There’s a serious school choice debate underway in our great state that will determine the educational future of children like mine who live in communities across North Carolina. Thanks to innovative public school leaders and policymakers who believe the status quo isn’t good enough for our children, new options in public education have emerged: public virtual schools.
We only have a little over six months to get ready for the mid-term election in November 2014.
My purpose in writing this letter is "to try to do what i can.”
I am writing in response to your editorial printed in the April 20, 2014, edition and to Mr. Kim Gilliland’s article from April 20, 2014.
As the executive director of the Shelter Home of Caldwell County, I would like to thank the Caldwell County and Burke County attorneys for their generosity and support.
Liberalism killed millions of people in Africa, inflicted suffering on millions more — then turned its back.
When we get angry it's very easy to say things we don't mean, especially those three words "I hate you!"
I would like to give a standing ovation for everyone responsible for Kaleidoscope 2014, the 22nd year of the Education Foundation’s premiere student talent showcase.
I recently submitted a letter-to-the-editor giving my reasons not to vote for someone. But since then, I’ve had friends suggest that I ought to make suggestions why they should vote for someone.
While driving on the roads here in the county, I am saddened to see all the trash on the road banks.
When political ideology conflicts with Christian values, which should prevail?
In the March 2 column “Equality: We Have To Make It Right” by Brent Tomberlin, Mr. Tomberlin addresses the coming-out party of the sports and political world’s heroes of Homosexuality who have become the perverse poster boys for their elite places in society.
I live in the mountains in northern Caldwell County, where we have a lot of eastern hemlocks. At one time it appeared that some agency was releasing a large quantity of what looked like lady bugs every fall.
I have been a small business owner in this community for 40 years. Over that time, the burdens placed on entrepreneurs by the federal government in Washington have grown considerably, especially when it comes to our tax burden.
The family of Ellis Allen Jr., retired from Caldwell County Sheriff's Office in 2007, wish to express our great appreciation to Sheriff Alan Jones and the Caldwell County Sheriff's Office Honor Guard for their participation in Ellis' funeral service Feb. 22.
As a former law enforcement officer, I understand the complex and difficult job of both police and prosecutors, and I am in a position to criticize those who are not or have not done their jobs. Our current district attorney, Jay Gaither, has clearly done a very good job over the past 11 years as our chief prosecutor.
I read Benjie Watts' recent column and appreciate his injection of humor into what is, at best, an awkward physical examination and can be, at worst, the prelude to the discovery of prostate concer. Humor is a great trait that often is a blessing to those who possess it and to those to whom it is offered. However, Mr. Watts' use of the phrase "some of the pain you are experiencing" should bear the caveat that most digital rectal exams are not painful.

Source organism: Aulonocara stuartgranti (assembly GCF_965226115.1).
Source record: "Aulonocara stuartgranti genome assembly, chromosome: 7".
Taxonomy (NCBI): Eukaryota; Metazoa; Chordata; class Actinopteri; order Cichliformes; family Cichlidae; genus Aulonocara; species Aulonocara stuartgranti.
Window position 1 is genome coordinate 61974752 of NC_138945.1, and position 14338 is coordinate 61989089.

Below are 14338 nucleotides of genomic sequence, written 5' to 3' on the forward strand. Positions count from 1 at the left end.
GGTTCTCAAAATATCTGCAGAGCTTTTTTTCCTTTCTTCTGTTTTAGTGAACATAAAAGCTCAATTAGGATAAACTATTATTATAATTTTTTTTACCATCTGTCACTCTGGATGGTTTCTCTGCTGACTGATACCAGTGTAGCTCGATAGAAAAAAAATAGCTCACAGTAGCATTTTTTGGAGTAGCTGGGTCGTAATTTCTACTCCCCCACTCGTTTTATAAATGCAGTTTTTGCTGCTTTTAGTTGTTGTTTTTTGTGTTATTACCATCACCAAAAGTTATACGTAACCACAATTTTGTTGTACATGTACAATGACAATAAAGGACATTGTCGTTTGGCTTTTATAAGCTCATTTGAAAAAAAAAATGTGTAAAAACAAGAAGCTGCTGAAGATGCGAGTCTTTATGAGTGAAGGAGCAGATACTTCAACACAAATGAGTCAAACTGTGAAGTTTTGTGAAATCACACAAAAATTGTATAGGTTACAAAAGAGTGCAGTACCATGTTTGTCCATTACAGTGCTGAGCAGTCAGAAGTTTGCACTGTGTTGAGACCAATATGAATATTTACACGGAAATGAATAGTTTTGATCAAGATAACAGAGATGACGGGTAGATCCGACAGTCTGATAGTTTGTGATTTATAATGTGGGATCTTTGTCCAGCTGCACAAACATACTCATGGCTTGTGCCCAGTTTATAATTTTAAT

On behalf of the Caldwell County 4-H Youth Development Program, I would like to express my appreciation to a special group of volunteers and staff. This past Saturday was a beautiful day filled with excitement and anticipation as many enthusiastic gardeners came to Caldwell Cooperative Extension to pick up their perennial fruits and vegetables.
In the editorial "Hagan makes her biggest flaw evident" (News-Topic, 2-28) the Charlotte Observer worries that Kay Hagan, a North Carolina Democrat seeking re-election this fall to the U.S. Senate, is "hesitant" in answering foreseeable questions such as when she first learned that not everyone would be allowed to keep their health care plan.
Perhaps Senator Hagan is "cautious, parses every word and frequently avoids taking a definitive stand" and seems "afraid to articulate" her views for a good political reason: She would rather not remind voters of promises she made about Obamacare.
I had to respond to Ms. Dianne Safford, whose name appeared under a letter in the March 2 News-Topic about telling the truth about Ben Griffin’s term as county commissioner. Come on, Ms. Safford, the “whole” truth about Ben Griffin is not a pretty picture and you know it.
I am writing in response to Brent Tomberlin's column on equality and perceived homosexual discrimination. I think Brent is both an excellent writer and historian, but I must take issue with his position linking homosexual rights with racial discrimination.
I don’t have a criminal record and have never been arrested for drugs. I have a lot of respect for our law enforcement men and women, and have always paid my taxes. So where do the Department of Social Services workers have the right to say I’m not a good person based on hearsay, not facts?
America’s spirit is clearly dimming. Barack Obama seems never to have had it.
My son raised my grandson for 161⁄2 years with no help whatsoever from his mom. Now my grandson has been at his mom’s for about six months and my son is paying her child support and back child support.
I’m voting for Ben. How about you?
Thank you, Emergency Services, for calling me on my land and cellphones 11:05 p.m. and 11:11 p.m. Feb. 18 to let me know what, when, where, why and also for calling the next day to tell me to boil water until you call again.